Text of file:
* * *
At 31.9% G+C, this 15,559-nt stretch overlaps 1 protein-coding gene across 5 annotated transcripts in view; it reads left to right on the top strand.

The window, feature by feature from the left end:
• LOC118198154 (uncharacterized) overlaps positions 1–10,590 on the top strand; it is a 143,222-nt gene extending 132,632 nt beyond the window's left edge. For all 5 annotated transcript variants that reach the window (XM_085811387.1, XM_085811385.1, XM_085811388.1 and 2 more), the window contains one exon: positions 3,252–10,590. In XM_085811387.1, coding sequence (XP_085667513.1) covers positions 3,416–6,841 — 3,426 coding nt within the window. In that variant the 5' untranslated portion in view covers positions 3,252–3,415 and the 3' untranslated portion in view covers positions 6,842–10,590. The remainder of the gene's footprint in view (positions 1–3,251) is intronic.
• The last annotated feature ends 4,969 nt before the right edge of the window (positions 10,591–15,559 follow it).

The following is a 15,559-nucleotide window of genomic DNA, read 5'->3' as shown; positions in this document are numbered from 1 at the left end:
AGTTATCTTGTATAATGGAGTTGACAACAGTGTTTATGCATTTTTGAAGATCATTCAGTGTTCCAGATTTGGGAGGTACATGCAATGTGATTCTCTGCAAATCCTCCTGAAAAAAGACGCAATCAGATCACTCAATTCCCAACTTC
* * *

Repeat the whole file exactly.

At 31.9% G+C, this 15,559-nt stretch overlaps 1 protein-coding gene across 5 annotated transcripts in view; it reads left to right on the top strand.

The window, feature by feature from the left end:
• LOC118198154 (uncharacterized) overlaps positions 1–10,590 on the top strand; it is a 143,222-nt gene extending 132,632 nt beyond the window's left edge. For all 5 annotated transcript variants that reach the window (XM_085811387.1, XM_085811385.1, XM_085811388.1 and 2 more), the window contains one exon: positions 3,252–10,590. In XM_085811387.1, coding sequence (XP_085667513.1) covers positions 3,416–6,841 — 3,426 coding nt within the window. In that variant the 5' untranslated portion in view covers positions 3,252–3,415 and the 3' untranslated portion in view covers positions 6,842–10,590. The remainder of the gene's footprint in view (positions 1–3,251) is intronic.
• The last annotated feature ends 4,969 nt before the right edge of the window (positions 10,591–15,559 follow it).

The following is a 15,559-nucleotide window of genomic DNA, read 5'->3' as shown; positions in this document are numbered from 1 at the left end:
AGTTATCTTGTATAATGGAGTTGACAACAGTGTTTATGCATTTTTGAAGATCATTCAGTGTTCCAGATTTGGGAGGTACATGCAATGTGATTCTCTGCAAATCCTCCTGAAAAAAGACGCAATCAGATCACTCAATTCCCAACTTC